For car brands on the rise, a measure of a vehicle’s real value usually comes down to one simple question:
“So, is that just a good car for a Kia or is it just a good car in general?”
“No, it’s just a good car. No qualifiers required.”
And with that I think Kia might have just built the first vehicle that I can honestly recommend to friends and family. Sure, they’ve built some interesting products over the last few years (I enjoyed the full-size Borrego SUV, even if it was out of tune with where the market was headed), but they were always good for a Kia. Regardless of how far they’d come, their progress versus their old products wasn’t much more than a measuring stick against themselves. The real challenge was against the rest of the industry — one that’s so competitive and so quick to evolve and includes stalwart champions like Toyota, Ford, Honda and Chevy.
It appears that day has finally arrived. Note that Kia’s only been in the U.S. since the early 1990s (their first car sold here, the Sephia sedan, went out to consumers in 1994), so their pace is unbelievably fast. Since Hyundai became Kia’s parent company in 1998 we’ve seen the two mature together. Over the last three years Hyundai has been on an absolute tear and now Kia is coming into its own, too.
A Small Car
It’s amazing how much perceptions of a vehicle can change when people find one thing they like or dislike about it. Sometimes that one little nugget can be the thing that flips their entire view of a product. This very thing happened during our week with the Forte.
I picked my buddy up one night and when he saw what I was driving he shook his head. “Well, it sure is orange!” he said as he flopped into the passenger seat. “What is this thing, a clown car?”
“It’s called ‘copperhead,’ actually,” I said. “And no, it’s not a clown car. Get over the color and give it a chance.”
I was quiet for the first ten minutes, hoping he’d notice what I did about the quality of the interior. Not only did Kia show a good amount of restraint in its layout of the dashboard and center stack, but the finishes are of a much higher quality than what we’ve seen from them in the past. While the bright red backing color and fake piano-black plastic covers around the shifter and venting controls don’t please the eye, the rest of it is on par with what you’d hope for in a sedan that starts in the high teens.
“Actually, now that I look at it, it’s better than I thought in here,” said my passenger as we got out of the car in a parking lot. “And, actually it’s pretty neat from behind. Okay…I like the exterior. Just not the color.”
It took him a few minutes, but he warmed up pretty fast. I told him that Kia sells the car in different colors, too (nine in total). The high quality interior was his inflection point: it made him give the exterior a second look.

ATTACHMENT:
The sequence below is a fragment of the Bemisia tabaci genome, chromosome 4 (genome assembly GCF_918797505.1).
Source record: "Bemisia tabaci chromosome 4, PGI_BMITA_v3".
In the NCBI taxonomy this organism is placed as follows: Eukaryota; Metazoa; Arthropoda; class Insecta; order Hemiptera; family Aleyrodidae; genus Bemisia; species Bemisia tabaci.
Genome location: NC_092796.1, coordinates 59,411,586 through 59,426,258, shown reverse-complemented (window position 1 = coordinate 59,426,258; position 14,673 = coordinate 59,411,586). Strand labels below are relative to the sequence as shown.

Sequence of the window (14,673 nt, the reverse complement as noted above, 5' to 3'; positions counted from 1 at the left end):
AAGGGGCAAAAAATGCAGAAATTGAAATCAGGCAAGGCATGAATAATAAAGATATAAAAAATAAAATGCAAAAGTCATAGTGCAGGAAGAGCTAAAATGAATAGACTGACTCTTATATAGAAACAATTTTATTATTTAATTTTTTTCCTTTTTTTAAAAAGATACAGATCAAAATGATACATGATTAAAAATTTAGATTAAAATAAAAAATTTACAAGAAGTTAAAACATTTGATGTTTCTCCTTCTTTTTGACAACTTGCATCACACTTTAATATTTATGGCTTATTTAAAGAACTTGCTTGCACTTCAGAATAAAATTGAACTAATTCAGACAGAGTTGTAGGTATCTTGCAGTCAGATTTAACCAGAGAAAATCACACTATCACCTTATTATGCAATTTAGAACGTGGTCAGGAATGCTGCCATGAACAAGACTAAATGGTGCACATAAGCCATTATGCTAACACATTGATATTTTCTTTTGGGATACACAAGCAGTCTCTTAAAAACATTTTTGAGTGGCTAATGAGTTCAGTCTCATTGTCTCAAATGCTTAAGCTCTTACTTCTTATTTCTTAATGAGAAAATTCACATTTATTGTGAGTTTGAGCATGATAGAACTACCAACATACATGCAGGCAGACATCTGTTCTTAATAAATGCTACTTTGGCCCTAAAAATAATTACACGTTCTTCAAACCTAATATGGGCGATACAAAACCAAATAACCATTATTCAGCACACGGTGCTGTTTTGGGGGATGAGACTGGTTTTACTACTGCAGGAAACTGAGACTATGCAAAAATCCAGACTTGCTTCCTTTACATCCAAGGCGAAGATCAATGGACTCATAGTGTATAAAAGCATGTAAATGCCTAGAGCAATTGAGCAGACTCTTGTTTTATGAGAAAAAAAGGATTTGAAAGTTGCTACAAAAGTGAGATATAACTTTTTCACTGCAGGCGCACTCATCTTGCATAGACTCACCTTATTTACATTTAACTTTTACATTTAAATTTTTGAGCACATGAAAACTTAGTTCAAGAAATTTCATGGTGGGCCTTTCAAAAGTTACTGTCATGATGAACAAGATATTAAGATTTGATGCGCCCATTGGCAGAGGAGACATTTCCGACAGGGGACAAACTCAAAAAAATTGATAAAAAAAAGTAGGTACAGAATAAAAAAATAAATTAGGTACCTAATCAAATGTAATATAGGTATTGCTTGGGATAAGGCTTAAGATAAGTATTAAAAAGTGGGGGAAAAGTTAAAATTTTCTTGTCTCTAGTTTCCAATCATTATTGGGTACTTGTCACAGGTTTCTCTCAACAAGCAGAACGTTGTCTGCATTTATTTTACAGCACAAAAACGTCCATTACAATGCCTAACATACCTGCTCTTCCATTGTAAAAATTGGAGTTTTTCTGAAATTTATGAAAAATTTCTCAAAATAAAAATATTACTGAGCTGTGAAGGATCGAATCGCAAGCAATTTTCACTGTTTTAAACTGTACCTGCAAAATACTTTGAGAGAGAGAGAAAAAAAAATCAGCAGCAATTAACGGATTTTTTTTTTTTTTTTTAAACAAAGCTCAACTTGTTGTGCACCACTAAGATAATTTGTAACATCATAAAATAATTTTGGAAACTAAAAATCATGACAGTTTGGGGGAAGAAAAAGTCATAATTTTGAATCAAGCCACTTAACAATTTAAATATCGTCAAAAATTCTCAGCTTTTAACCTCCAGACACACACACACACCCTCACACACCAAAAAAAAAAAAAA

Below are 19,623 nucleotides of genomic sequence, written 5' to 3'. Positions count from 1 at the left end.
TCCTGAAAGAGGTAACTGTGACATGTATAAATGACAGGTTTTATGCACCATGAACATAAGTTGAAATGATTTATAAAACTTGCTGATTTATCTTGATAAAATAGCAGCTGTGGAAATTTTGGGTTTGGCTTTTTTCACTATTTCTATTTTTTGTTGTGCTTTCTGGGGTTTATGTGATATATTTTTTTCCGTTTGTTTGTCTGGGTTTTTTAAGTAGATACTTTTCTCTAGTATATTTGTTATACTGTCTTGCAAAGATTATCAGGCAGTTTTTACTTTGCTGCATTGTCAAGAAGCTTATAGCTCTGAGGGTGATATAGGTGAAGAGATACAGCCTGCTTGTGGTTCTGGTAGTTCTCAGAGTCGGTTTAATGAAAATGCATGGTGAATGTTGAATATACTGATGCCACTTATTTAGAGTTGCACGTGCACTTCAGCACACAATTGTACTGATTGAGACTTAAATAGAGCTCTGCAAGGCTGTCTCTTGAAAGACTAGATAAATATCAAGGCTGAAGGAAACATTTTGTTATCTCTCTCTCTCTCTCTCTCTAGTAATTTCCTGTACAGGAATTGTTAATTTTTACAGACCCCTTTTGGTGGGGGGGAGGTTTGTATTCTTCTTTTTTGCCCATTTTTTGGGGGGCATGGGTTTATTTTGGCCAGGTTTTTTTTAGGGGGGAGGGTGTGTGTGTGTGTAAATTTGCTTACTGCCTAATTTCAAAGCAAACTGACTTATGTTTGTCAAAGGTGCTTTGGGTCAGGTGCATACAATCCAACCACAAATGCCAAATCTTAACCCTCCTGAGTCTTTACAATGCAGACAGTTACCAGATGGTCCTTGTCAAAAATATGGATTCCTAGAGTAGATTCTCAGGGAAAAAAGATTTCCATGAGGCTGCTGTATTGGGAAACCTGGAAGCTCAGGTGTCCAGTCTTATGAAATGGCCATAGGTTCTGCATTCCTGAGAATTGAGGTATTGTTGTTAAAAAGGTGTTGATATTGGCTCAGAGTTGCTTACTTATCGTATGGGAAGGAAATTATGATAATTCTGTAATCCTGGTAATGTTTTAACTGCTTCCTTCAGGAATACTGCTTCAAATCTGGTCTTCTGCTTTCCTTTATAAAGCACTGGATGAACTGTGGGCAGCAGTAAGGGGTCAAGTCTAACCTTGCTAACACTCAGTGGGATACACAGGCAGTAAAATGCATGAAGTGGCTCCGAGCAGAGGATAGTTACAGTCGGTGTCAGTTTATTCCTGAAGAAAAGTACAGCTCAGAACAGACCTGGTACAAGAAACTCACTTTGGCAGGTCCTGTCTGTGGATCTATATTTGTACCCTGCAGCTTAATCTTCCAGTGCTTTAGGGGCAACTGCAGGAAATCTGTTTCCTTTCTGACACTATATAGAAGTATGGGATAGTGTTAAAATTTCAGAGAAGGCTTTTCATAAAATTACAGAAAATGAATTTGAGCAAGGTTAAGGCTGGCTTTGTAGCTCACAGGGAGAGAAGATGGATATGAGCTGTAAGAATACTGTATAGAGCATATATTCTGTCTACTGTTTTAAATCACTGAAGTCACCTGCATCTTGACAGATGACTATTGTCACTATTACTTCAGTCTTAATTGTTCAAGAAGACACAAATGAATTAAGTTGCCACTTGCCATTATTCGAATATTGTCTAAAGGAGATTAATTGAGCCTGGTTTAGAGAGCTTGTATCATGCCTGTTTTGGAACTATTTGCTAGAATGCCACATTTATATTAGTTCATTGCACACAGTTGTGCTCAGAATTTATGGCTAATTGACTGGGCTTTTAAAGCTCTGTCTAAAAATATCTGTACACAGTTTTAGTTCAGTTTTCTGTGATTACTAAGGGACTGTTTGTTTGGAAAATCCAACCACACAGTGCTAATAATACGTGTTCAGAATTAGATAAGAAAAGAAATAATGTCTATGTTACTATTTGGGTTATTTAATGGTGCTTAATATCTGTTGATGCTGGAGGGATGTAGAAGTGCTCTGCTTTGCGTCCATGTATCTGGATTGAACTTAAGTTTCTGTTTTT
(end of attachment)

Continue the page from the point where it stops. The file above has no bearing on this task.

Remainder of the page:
On the outside one thing you might notice is that Kia is putting more aggressive design characteristics into this car. While the Forte is a brand-new car, it is in reality the successor to the brand’s Spectra model. While successful (it was the top-selling Kia in America), the Spectra’s exterior design had cues (round, human-like headlights and bulbous hiplines) that seemed to reinforce the fact that Kia was a fun and inexpensive car. In other words: cheap. There are plenty of Spectra owners who love their cars, but those alien to the brand couldn’t look past that car’s design language.
Kia hopes that will change with the Forte, a sedan (and coupe, which they call the Koup) awash in the kind of aggressive design that that you’d typically find in cars that, simply put, aren’t usually Kias.
Driving the Forte
Beyond its improved looks and interior quality, though, the thing that makes the car actually recommendable is the way it drives.
This is bar-none the best steering on any Kia we’ve ever driven. The wheel itself is a solid, three-spoke (it could be considered a four-spoke with the way the lower section splits, but we’ll call it a three) setup that’s in a comfortable spot. At low speeds and high, we found it to be an ample till from which to point the Forte. Our test model was the uprated SX line, which has a firmer suspension calibration that added to our appreciation of the steering, but when we drove the less-expensive LX and EX models we noticed that steering was similar.
Kia offers two different engines in the Forte: a 2.0-liter four-cylinder with variable valve timing in the LX and EX, while the SX gets a 2.4-liter four-cylinder (also with VVT) that pumps out 173 horsepower. That’s serious grunt for the little Forte (by comparison, recall that late 80’s V-8 Camaros had less power than that). Overall there are four transmissions: the LX and EX get a choice of a five-speed manual or four-speed auto, while the SX gets a six-speed manual or a five-speed auto with Kia’s Sportmatic shifters.
The Forte isn’t as exciting from a driver’s perspective as the Mazda3 — probably the class of the compact hatch/sedan class in my mind — but it would be a strong competitor to the Honda Civic, Toyota Corolla and outgoing Ford Focus. For the kinds of lateral movements you find in mid-speed cornering, the Forte felt stable but could probably benefit from a wider tire patch. I liked the way the steering managed the car’s road handling; it did not feel disconnected in the way you’d find a Corolla behaving in similar situations. Overall it felt, well, just plain fun.
Kia’s move to shed the shiny, happy design language resulted in a very serious, very aggressive exterior. But under that firm stare, there’s a really fun little car inside.
And it’s not just a fun car for a Kia.
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